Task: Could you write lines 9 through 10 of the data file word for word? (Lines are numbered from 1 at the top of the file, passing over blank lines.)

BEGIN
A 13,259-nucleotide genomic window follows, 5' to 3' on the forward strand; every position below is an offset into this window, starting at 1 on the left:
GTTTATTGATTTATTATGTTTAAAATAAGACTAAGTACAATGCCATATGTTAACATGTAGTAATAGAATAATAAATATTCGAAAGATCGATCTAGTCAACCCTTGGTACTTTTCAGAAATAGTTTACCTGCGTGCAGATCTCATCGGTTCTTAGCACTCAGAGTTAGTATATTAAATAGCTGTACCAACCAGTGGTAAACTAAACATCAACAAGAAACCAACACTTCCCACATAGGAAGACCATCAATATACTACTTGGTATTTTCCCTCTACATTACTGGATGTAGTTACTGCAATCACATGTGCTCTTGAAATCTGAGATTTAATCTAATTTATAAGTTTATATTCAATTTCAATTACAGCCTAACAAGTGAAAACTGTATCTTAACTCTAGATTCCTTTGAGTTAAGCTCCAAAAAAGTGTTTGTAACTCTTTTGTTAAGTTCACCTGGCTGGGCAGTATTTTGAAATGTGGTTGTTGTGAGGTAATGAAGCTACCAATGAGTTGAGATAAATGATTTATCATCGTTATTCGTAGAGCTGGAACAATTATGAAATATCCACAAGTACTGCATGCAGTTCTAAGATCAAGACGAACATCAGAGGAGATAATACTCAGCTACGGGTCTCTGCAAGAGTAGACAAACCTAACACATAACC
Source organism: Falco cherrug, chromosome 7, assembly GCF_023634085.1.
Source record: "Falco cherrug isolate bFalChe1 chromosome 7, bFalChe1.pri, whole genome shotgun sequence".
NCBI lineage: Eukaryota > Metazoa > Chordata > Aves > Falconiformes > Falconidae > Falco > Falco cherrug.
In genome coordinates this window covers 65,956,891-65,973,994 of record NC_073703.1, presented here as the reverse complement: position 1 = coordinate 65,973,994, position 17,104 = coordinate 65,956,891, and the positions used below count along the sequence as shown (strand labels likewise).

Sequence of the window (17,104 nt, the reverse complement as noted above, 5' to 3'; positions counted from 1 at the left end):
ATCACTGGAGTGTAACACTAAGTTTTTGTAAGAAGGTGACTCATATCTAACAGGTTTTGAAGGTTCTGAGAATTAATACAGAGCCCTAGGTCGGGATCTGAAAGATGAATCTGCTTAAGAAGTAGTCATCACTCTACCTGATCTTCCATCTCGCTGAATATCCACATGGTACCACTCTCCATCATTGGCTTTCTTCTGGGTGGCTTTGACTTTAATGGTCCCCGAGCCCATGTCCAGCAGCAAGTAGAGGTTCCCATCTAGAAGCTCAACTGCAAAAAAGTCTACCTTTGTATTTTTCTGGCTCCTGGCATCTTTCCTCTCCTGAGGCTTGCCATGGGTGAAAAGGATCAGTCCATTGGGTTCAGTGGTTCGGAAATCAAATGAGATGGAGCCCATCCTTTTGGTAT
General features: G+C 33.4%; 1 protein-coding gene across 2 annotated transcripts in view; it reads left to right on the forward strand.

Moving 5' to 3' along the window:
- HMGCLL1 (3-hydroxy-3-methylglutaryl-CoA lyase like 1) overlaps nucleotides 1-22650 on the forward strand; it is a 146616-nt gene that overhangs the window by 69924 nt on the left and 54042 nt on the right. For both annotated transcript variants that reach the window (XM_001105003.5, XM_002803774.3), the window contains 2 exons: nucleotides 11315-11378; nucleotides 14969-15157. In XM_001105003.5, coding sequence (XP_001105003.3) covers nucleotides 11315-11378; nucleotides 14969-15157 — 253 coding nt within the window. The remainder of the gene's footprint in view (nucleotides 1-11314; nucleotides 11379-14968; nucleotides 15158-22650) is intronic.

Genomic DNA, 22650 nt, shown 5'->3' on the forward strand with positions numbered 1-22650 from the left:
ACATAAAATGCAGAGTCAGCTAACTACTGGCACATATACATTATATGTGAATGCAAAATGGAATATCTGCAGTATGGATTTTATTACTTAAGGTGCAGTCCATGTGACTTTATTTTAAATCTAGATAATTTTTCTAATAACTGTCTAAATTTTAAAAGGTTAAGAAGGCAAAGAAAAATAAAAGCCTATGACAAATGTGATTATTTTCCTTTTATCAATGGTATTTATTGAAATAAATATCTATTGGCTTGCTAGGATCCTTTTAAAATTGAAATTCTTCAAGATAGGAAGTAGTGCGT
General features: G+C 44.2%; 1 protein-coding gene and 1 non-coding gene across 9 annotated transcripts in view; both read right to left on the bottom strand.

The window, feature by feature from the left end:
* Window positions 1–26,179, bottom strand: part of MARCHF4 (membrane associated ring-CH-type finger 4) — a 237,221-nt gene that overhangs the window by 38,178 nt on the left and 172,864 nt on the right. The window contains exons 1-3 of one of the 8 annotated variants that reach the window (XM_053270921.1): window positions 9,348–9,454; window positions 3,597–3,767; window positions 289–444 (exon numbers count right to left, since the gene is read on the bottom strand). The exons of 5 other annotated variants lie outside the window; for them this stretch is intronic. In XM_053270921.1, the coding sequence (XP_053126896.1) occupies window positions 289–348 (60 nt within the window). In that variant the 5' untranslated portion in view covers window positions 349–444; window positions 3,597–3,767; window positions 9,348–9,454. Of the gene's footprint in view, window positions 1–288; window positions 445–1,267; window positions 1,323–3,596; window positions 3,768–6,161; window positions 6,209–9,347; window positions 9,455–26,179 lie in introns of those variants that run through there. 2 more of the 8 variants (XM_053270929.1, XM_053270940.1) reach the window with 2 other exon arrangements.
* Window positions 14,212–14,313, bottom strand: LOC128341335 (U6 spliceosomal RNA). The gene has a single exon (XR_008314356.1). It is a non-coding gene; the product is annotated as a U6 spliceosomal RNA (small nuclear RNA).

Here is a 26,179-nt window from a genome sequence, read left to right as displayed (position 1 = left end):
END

General features: G+C 33.4%; 1 protein-coding gene across 2 annotated transcripts in view; it reads left to right on the forward strand.

Moving 5' to 3' along the window: